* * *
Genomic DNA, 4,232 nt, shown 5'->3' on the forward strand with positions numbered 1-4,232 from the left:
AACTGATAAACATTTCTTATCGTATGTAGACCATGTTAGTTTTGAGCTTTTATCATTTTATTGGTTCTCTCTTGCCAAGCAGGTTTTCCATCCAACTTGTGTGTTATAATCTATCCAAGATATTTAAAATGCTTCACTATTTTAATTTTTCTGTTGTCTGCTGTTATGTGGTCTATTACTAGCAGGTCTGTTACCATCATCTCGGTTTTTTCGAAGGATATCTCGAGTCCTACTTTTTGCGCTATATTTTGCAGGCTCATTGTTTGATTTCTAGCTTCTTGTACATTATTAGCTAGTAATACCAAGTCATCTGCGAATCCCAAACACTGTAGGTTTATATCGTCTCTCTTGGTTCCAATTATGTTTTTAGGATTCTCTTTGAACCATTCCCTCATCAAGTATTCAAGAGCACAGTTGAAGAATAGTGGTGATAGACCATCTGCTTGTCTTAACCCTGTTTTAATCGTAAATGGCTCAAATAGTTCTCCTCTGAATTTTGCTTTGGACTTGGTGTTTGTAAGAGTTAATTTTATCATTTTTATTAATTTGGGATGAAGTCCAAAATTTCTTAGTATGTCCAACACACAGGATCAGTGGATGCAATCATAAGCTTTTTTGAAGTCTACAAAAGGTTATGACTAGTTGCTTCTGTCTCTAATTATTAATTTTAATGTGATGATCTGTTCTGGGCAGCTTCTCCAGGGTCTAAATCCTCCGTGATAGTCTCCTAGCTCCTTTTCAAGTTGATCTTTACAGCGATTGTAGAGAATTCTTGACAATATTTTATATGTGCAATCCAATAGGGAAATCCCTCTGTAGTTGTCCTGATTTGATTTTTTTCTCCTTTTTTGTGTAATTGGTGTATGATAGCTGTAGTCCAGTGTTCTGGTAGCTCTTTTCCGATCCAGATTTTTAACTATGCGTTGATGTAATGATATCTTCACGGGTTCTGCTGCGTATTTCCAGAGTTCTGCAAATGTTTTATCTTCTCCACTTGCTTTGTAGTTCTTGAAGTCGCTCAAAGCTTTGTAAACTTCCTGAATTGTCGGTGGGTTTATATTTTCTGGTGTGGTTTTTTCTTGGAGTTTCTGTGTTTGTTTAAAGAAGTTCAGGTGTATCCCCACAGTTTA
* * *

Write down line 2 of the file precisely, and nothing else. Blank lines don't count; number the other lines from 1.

AACTGATAAACATTTCTTATCGTATGTAGACCATGTTAGTTTTGAGCTTTTATCATTTTATTGGTTCTCTCTTGCCAAGCAGGTTTTCCATCCAACTTGTGTGTTATAATCTATCCAAGATATTTAAAATGCTTCACTATTTTAATTTTTCTGTTGTCTGCTGTTATGTGGTCTATTACTAGCAGGTCTGTTACCATCATCTCGGTTTTTTCGAAGGATATCTCGAGTCCTACTTTTTGCGCTATATTTTGCAGGCTCATTGTTTGATTTCTAGCTTCTTGTACATTATTAGCTAGTAATACCAAGTCATCTGCGAATCCCAAACACTGTAGGTTTATATCGTCTCTCTTGGTTCCAATTATGTTTTTAGGATTCTCTTTGAACCATTCCCTCATCAAGTATTCAAGAGCACAGTTGAAGAATAGTGGTGATAGACCATCTGCTTGTCTTAACCCTGTTTTAATCGTAAATGGCTCAAATAGTTCTCCTCTGAATTTTGCTTTGGACTTGGTGTTTGTAAGAGTTAATTTTATCATTTTTATTAATTTGGGATGAAGTCCAAAATTTCTTAGTATGTCCAACACACAGGATCAGTGGATGCAATCATAAGCTTTTTTGAAGTCTACAAAAGGTTATGACTAGTTGCTTCTGTCTCTAATTATTAATTTTAATGTGATGATCTGTTCTGGGCAGCTTCTCCAGGGTCTAAATCCTCCGTGATAGTCTCCTAGCTCCTTTTCAAGTTGATCTTTACAGCGATTGTAGAGAATTCTTGACAATATTTTATATGTGCAATCCAATAGGGAAATCCCTCTGTAGTTGTCCTGATTTGATTTTTTTCTCCTTTTTTGTGTAATTGGTGTATGATAGCTGTAGTCCAGTGTTCTGGTAGCTCTTTTCCGATCCAGATTTTTAACTATGCGTTGATGTAATGATATCTTCACGGGTTCTGCTGCGTATTTCCAGAGTTCTGCAAATGTTTTATCTTCTCCACTTGCTTTGTAGTTCTTGAAGTCGCTCAAAGCTTTGTAAACTTCCTGAATTGTCGGTGGGTTTATATTTTCTGGTGTGGTTTTTTCTTGGAGTTTCTGTGTTTGTTTAAAGAAGTTCAGGTGTATCCCCACAGTTTA